Chamillionaire Takes Control of His Career and Music
Chamillionaire‘s career has come full circle. After transitioning from the Houston underground rap scene to the mainstream, with six years at Universal Records under his belt, Chamillionaire is back in control of his career. Last month, the 31-year-old officially parted ways with the label after they refused to release his third album, ‘Venom.’ Now with a new outlook on his career, and a steady online presence, he is using social media outlets to his advantage.
“When I started learning how much money is exchanged and the power that a lot of these majors have it started tarnishing the music industry to me, to where I stopped loving it as much,” Chamillionaire told The BoomBox. “Once you start getting into the business behind it, it’s like ‘Man, this is kind of messed up.’ The people that deal with the music industry purely, I admire that because I’m already seeing things a way different way.”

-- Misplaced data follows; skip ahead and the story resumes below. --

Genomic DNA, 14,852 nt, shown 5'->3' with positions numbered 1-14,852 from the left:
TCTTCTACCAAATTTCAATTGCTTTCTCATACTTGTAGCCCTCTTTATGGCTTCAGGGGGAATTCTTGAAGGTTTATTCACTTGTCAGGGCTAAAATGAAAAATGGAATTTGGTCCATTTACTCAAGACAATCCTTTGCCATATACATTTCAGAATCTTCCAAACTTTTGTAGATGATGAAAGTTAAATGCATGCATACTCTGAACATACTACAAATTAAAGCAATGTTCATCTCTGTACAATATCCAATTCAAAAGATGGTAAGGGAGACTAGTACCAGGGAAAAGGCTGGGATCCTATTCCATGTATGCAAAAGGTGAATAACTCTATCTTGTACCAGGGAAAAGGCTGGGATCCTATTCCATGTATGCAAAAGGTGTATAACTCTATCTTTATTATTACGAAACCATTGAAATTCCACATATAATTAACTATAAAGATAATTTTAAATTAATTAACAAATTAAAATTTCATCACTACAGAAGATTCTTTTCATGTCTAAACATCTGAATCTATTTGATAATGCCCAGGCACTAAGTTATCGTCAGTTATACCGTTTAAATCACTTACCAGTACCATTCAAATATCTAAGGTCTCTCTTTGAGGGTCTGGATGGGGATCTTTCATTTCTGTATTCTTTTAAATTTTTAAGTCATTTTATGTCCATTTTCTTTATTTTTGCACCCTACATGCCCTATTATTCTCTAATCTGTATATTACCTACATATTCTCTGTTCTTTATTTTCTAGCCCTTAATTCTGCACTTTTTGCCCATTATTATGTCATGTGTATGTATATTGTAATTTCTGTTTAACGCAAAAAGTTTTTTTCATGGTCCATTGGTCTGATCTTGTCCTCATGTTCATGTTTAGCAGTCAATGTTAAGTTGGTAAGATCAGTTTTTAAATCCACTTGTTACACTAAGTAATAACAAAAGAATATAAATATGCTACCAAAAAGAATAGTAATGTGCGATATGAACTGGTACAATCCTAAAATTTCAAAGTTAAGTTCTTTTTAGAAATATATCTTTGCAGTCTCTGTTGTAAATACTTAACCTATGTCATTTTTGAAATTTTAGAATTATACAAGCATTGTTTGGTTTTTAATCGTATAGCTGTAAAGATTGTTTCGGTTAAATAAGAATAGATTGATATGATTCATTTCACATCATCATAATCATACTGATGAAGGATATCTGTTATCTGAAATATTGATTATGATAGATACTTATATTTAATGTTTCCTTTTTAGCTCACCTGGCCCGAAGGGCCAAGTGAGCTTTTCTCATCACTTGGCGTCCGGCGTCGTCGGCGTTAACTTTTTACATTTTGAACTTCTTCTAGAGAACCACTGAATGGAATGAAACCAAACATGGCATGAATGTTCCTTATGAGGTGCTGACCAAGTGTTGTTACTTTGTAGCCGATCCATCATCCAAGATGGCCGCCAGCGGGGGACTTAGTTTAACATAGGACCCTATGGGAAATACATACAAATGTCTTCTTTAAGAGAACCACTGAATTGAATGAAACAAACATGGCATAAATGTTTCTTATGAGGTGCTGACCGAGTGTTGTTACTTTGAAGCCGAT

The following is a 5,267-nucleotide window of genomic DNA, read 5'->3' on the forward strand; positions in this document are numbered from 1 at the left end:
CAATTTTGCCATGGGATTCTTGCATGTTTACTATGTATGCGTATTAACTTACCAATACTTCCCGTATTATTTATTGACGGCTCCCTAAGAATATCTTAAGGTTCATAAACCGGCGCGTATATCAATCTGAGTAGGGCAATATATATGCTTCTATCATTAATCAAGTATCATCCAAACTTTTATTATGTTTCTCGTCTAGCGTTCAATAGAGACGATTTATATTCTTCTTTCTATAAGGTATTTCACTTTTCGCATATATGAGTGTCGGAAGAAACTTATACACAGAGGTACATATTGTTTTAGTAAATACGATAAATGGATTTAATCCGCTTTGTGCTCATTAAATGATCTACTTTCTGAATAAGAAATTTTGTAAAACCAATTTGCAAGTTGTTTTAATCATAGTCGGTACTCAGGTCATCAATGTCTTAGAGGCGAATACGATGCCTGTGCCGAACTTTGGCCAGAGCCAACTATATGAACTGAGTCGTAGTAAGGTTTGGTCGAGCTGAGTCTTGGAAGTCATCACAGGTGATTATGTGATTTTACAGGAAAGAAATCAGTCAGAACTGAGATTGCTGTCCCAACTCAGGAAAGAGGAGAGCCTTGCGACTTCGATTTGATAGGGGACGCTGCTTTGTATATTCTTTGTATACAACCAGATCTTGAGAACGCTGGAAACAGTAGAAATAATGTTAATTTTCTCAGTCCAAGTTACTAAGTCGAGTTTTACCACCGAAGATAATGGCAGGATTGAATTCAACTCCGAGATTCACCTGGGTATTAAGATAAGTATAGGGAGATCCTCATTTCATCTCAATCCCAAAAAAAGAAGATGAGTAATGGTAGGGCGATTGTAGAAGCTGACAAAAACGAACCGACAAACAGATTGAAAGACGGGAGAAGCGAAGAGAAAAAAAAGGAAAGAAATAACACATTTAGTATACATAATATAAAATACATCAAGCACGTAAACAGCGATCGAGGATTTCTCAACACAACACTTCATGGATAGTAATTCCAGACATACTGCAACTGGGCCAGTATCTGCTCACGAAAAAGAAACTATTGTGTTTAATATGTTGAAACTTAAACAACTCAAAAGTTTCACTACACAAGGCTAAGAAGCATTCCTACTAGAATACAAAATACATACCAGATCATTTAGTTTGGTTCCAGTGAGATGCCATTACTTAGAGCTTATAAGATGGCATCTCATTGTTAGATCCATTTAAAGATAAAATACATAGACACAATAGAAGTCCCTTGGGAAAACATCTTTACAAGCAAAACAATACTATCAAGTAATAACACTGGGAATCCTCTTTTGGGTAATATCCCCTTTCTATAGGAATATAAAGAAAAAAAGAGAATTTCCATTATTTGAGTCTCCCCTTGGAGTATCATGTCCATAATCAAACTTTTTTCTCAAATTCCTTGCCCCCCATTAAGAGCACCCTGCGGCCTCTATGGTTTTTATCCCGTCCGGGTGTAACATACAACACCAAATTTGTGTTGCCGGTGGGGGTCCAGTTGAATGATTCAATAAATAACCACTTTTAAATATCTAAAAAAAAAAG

These days Chamillionaire is working on new music, and revamping his website to allow fans the opportunity to communicate with one another, and putting together an interactive artist app for smartphones. In spite of the success he’s had by way of the digital age, Cham noted that sites like Twitter and Facebook make aspiring musicians lazy, when it comes to promotion.
“I’ve never seen somebody blow up off of spamming a page,” Cham notes. “People do that and they’ll be like, ‘Aw man, I been hustling, I been promoting my song’ and they’re just been spamming a Twitter page. I think that’s the silliest thing. What happened to getting out there and making a buzz for yourself? I think social media has messed it up to where a lot of people don’t really realize that you still have to do that. There’s a difference between faking your plays and having a real following and real fan base. Once you do that, everything else is going to come.”
Boasting over 750,000 followers on Twitter, attending tech conferences, and participating in speaking engagements, Cham has become somewhat of an expert on social media and now sees it his duty to educate his peers. “I feel like I have an obligation,” he says. “A lot of young minorities think that the only two options are to play basketball and rap. I can’t change them. I can’t make them want to be a doctor, but I can tell them how it’s going to be when they get in here.”